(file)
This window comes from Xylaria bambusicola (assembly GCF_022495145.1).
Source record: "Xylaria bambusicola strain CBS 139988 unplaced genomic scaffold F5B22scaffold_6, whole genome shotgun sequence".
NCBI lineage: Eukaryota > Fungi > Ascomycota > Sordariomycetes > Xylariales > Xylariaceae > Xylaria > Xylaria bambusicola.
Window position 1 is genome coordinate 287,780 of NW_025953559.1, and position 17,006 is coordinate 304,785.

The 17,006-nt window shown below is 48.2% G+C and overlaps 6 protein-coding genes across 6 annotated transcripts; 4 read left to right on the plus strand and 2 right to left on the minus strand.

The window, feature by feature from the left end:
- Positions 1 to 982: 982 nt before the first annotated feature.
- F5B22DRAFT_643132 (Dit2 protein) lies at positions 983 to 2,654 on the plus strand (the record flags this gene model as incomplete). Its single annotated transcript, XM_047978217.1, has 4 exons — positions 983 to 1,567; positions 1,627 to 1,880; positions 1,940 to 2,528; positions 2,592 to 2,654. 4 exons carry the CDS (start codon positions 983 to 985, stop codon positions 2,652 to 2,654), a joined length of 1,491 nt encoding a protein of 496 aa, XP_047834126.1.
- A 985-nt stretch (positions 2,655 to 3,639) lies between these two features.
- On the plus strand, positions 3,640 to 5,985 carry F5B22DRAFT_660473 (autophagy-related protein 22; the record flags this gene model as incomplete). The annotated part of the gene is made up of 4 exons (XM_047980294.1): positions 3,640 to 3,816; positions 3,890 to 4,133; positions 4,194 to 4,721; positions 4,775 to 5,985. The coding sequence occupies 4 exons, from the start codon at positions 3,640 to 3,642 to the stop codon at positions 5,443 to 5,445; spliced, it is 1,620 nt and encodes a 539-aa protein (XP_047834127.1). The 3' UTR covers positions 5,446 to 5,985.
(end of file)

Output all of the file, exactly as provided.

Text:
This window comes from Xylaria bambusicola (assembly GCF_022495145.1).
Source record: "Xylaria bambusicola strain CBS 139988 unplaced genomic scaffold F5B22scaffold_6, whole genome shotgun sequence".
NCBI lineage: Eukaryota > Fungi > Ascomycota > Sordariomycetes > Xylariales > Xylariaceae > Xylaria > Xylaria bambusicola.
Window position 1 is genome coordinate 287,780 of NW_025953559.1, and position 17,006 is coordinate 304,785.

The 17,006-nt window shown below is 48.2% G+C and overlaps 6 protein-coding genes across 6 annotated transcripts; 4 read left to right on the plus strand and 2 right to left on the minus strand.

The window, feature by feature from the left end:
- Positions 1 to 982: 982 nt before the first annotated feature.
- F5B22DRAFT_643132 (Dit2 protein) lies at positions 983 to 2,654 on the plus strand (the record flags this gene model as incomplete). Its single annotated transcript, XM_047978217.1, has 4 exons — positions 983 to 1,567; positions 1,627 to 1,880; positions 1,940 to 2,528; positions 2,592 to 2,654. 4 exons carry the CDS (start codon positions 983 to 985, stop codon positions 2,652 to 2,654), a joined length of 1,491 nt encoding a protein of 496 aa, XP_047834126.1.
- A 985-nt stretch (positions 2,655 to 3,639) lies between these two features.
- On the plus strand, positions 3,640 to 5,985 carry F5B22DRAFT_660473 (autophagy-related protein 22; the record flags this gene model as incomplete). The annotated part of the gene is made up of 4 exons (XM_047980294.1): positions 3,640 to 3,816; positions 3,890 to 4,133; positions 4,194 to 4,721; positions 4,775 to 5,985. The coding sequence occupies 4 exons, from the start codon at positions 3,640 to 3,642 to the stop codon at positions 5,443 to 5,445; spliced, it is 1,620 nt and encodes a 539-aa protein (XP_047834127.1). The 3' UTR covers positions 5,446 to 5,985.